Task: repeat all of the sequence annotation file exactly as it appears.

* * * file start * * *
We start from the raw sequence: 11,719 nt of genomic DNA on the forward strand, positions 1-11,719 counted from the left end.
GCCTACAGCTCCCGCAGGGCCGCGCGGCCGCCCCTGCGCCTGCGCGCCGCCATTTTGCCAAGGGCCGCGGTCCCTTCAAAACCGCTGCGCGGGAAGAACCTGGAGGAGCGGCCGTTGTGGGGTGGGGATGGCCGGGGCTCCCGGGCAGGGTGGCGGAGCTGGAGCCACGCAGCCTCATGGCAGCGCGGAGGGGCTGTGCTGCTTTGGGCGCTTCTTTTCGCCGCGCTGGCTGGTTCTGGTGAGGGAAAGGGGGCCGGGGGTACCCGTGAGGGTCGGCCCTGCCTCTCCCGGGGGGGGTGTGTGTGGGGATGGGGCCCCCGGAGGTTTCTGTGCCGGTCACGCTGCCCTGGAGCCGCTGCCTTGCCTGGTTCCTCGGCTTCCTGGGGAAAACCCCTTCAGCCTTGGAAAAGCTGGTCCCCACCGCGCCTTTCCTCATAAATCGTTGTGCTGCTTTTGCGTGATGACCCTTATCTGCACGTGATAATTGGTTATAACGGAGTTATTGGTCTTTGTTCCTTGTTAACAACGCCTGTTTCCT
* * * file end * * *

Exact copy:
We start from the raw sequence: 11,719 nt of genomic DNA on the forward strand, positions 1-11,719 counted from the left end.
GCCTACAGCTCCCGCAGGGCCGCGCGGCCGCCCCTGCGCCTGCGCGCCGCCATTTTGCCAAGGGCCGCGGTCCCTTCAAAACCGCTGCGCGGGAAGAACCTGGAGGAGCGGCCGTTGTGGGGTGGGGATGGCCGGGGCTCCCGGGCAGGGTGGCGGAGCTGGAGCCACGCAGCCTCATGGCAGCGCGGAGGGGCTGTGCTGCTTTGGGCGCTTCTTTTCGCCGCGCTGGCTGGTTCTGGTGAGGGAAAGGGGGCCGGGGGTACCCGTGAGGGTCGGCCCTGCCTCTCCCGGGGGGGGTGTGTGTGGGGATGGGGCCCCCGGAGGTTTCTGTGCCGGTCACGCTGCCCTGGAGCCGCTGCCTTGCCTGGTTCCTCGGCTTCCTGGGGAAAACCCCTTCAGCCTTGGAAAAGCTGGTCCCCACCGCGCCTTTCCTCATAAATCGTTGTGCTGCTTTTGCGTGATGACCCTTATCTGCACGTGATAATTGGTTATAACGGAGTTATTGGTCTTTGTTCCTTGTTAACAACGCCTGTTTCCT